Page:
. And he is now at liberty, this same Ferdinand, though neither Baron de Kolli nor the English ministry has the merit of letting him loose this time on his subjects! But at the period 'referred to, it is very doubtful whether the royal petti
coat-embroiderer would have accepted of the proffered services of his heretical friends, and have co-operated in the plan for, his deliverance. This the English ministers seem to have taken for granted, without, so far as appears, thinking it worth while to ascertain the inclinations of the ex-monarch ; or else they trusted it to the Baron de Kolli's eloquence, to overrule alike his fears, his scruples, and his indolence. They had, however, exercised their foresight so far as to provide, if not for his escape, yet, for his reception. is:
• Every thing which was regarded as conducive to the comfort and convenience of the king, was put on board ; the admiral sent his own plate, his best wines, chests filled with linen and clothes, an excellent selection of books, astronomical instruments and valuable maps, consecrated plate and ornaments for Divine service, a catholic priest to officiate; in a word, every thing which it was thought, would please the princes whom it expected to carry back to Spain.'
All this was doubtless very considerate ; yet, the issue makes these details appear somewhat ridiculous. The Baron de Kolli had picked up a young man at Antwerp, whom, on th strength of his open and expressive features, he had admitted to his confidence in the capacity of his secretary. In this indiscreet and unknown youth, strange to say, our ministers seem to have reposed a measure of confidence which there appears nothing in the circumstances of his introduction to warrant. The Baron exculpates his secretary from having betrayed the cause of Ferdinand ; but, whether he had played the traitor or not, to the full extent of deliberate perfidy, it is plain that he had blabbed. • Albert,' says the Writer, had committed more than one fault, and the police furnished me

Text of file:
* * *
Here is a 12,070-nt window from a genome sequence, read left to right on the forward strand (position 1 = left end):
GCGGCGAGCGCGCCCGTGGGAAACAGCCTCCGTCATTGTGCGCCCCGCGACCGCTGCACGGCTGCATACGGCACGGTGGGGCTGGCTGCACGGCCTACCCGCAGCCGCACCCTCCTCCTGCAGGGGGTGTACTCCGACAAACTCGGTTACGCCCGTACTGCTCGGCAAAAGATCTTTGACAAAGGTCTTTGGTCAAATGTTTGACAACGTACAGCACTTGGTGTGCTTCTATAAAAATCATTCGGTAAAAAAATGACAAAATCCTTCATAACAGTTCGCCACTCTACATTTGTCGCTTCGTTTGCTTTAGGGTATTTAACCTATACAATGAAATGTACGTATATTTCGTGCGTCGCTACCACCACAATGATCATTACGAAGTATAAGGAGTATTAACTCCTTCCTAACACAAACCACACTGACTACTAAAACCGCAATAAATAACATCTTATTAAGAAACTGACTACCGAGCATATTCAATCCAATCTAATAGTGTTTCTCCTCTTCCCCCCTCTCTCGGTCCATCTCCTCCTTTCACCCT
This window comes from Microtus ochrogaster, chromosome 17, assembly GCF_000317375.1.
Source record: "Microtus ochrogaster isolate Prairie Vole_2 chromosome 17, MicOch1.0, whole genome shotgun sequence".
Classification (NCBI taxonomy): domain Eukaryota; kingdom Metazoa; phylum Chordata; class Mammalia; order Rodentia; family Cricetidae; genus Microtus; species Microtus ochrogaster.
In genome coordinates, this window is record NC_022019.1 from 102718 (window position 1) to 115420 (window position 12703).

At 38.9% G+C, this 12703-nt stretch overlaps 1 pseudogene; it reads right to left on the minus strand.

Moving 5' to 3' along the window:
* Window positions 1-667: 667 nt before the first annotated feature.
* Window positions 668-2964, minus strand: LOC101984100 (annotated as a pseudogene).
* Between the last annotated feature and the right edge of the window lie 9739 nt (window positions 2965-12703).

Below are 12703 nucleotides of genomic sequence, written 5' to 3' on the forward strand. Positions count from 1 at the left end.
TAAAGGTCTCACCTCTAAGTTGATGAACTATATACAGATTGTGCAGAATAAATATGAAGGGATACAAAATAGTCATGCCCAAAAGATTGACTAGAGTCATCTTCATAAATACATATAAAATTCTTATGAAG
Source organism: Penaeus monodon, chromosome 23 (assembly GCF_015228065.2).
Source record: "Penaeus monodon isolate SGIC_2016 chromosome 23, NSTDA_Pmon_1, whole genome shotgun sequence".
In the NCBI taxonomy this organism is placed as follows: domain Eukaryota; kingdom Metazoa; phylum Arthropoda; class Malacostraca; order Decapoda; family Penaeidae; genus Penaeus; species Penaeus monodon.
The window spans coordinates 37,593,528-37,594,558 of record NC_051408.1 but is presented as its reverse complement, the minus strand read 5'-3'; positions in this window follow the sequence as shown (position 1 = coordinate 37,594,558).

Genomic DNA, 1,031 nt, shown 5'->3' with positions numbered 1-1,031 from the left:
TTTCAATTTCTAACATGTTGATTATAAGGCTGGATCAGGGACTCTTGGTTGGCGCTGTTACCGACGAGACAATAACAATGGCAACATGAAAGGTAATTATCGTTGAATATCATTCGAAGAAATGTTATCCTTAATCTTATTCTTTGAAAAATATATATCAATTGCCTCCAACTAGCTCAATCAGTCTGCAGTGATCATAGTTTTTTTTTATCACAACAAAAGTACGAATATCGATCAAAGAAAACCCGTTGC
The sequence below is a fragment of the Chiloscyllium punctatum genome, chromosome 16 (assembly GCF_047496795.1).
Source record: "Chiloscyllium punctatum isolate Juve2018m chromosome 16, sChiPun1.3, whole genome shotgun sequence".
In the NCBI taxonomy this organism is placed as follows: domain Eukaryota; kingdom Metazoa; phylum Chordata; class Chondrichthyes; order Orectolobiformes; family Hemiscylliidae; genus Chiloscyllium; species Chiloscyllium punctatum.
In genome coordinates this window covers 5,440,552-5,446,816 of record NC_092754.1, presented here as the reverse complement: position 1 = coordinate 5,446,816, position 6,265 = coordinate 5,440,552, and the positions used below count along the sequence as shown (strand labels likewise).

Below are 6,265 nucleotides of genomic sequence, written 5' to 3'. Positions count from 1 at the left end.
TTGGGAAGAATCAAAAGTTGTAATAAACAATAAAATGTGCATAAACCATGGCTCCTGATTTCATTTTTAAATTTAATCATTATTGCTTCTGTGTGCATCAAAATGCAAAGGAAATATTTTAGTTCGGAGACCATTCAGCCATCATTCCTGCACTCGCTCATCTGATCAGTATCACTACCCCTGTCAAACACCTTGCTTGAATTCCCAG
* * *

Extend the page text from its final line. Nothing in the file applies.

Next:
with ocular demonstration of it.' From what other person, indeed, could the French police have obtained information as to De Kolli's secret interviews with lord Wellesley at Sir George Cockburn's ? On his examination before the minister of police, M. Desmarest informed the Baron, doubtless to his surprise and chagrin, of the arrest of several persons with whom he had been politically connected. He adds: 'He gave a most • accurate account of my transactions in London, of my ar• rival in Quiberon, and of my slightest movements in France